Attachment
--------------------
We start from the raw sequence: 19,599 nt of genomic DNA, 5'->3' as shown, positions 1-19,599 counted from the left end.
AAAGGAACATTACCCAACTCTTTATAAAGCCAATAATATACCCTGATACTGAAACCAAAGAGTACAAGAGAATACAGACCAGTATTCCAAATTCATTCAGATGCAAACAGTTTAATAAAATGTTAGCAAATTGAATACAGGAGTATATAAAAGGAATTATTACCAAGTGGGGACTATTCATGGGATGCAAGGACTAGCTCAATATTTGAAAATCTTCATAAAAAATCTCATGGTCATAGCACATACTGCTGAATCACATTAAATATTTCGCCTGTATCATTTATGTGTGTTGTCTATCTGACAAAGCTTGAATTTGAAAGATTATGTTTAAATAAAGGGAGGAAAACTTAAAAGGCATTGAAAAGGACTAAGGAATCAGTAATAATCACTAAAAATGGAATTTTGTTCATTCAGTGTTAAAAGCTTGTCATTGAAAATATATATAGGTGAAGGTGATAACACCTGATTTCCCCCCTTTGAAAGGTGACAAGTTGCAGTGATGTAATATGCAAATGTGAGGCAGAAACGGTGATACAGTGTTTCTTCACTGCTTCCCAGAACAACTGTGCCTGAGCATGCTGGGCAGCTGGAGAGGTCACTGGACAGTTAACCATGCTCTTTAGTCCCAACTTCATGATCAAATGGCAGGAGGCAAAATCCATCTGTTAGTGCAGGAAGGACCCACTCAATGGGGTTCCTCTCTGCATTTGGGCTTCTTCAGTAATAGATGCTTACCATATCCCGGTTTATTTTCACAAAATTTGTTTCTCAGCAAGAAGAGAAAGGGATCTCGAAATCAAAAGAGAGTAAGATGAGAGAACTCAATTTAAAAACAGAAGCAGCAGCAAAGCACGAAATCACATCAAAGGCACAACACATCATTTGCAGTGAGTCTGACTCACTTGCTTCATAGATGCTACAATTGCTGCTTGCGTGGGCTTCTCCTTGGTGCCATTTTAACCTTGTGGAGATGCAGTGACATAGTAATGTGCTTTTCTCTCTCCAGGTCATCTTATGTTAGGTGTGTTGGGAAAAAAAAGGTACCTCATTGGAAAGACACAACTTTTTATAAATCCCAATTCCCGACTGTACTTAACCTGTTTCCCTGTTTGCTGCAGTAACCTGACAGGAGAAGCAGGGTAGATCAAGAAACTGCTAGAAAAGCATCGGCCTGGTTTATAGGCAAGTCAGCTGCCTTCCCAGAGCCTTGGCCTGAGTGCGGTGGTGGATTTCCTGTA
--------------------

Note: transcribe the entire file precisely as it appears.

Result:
We start from the raw sequence: 19,599 nt of genomic DNA, 5'->3' as shown, positions 1-19,599 counted from the left end.
AAAGGAACATTACCCAACTCTTTATAAAGCCAATAATATACCCTGATACTGAAACCAAAGAGTACAAGAGAATACAGACCAGTATTCCAAATTCATTCAGATGCAAACAGTTTAATAAAATGTTAGCAAATTGAATACAGGAGTATATAAAAGGAATTATTACCAAGTGGGGACTATTCATGGGATGCAAGGACTAGCTCAATATTTGAAAATCTTCATAAAAAATCTCATGGTCATAGCACATACTGCTGAATCACATTAAATATTTCGCCTGTATCATTTATGTGTGTTGTCTATCTGACAAAGCTTGAATTTGAAAGATTATGTTTAAATAAAGGGAGGAAAACTTAAAAGGCATTGAAAAGGACTAAGGAATCAGTAATAATCACTAAAAATGGAATTTTGTTCATTCAGTGTTAAAAGCTTGTCATTGAAAATATATATAGGTGAAGGTGATAACACCTGATTTCCCCCCTTTGAAAGGTGACAAGTTGCAGTGATGTAATATGCAAATGTGAGGCAGAAACGGTGATACAGTGTTTCTTCACTGCTTCCCAGAACAACTGTGCCTGAGCATGCTGGGCAGCTGGAGAGGTCACTGGACAGTTAACCATGCTCTTTAGTCCCAACTTCATGATCAAATGGCAGGAGGCAAAATCCATCTGTTAGTGCAGGAAGGACCCACTCAATGGGGTTCCTCTCTGCATTTGGGCTTCTTCAGTAATAGATGCTTACCATATCCCGGTTTATTTTCACAAAATTTGTTTCTCAGCAAGAAGAGAAAGGGATCTCGAAATCAAAAGAGAGTAAGATGAGAGAACTCAATTTAAAAACAGAAGCAGCAGCAAAGCACGAAATCACATCAAAGGCACAACACATCATTTGCAGTGAGTCTGACTCACTTGCTTCATAGATGCTACAATTGCTGCTTGCGTGGGCTTCTCCTTGGTGCCATTTTAACCTTGTGGAGATGCAGTGACATAGTAATGTGCTTTTCTCTCTCCAGGTCATCTTATGTTAGGTGTGTTGGGAAAAAAAAGGTACCTCATTGGAAAGACACAACTTTTTATAAATCCCAATTCCCGACTGTACTTAACCTGTTTCCCTGTTTGCTGCAGTAACCTGACAGGAGAAGCAGGGTAGATCAAGAAACTGCTAGAAAAGCATCGGCCTGGTTTATAGGCAAGTCAGCTGCCTTCCCAGAGCCTTGGCCTGAGTGCGGTGGTGGATTTCCTGTA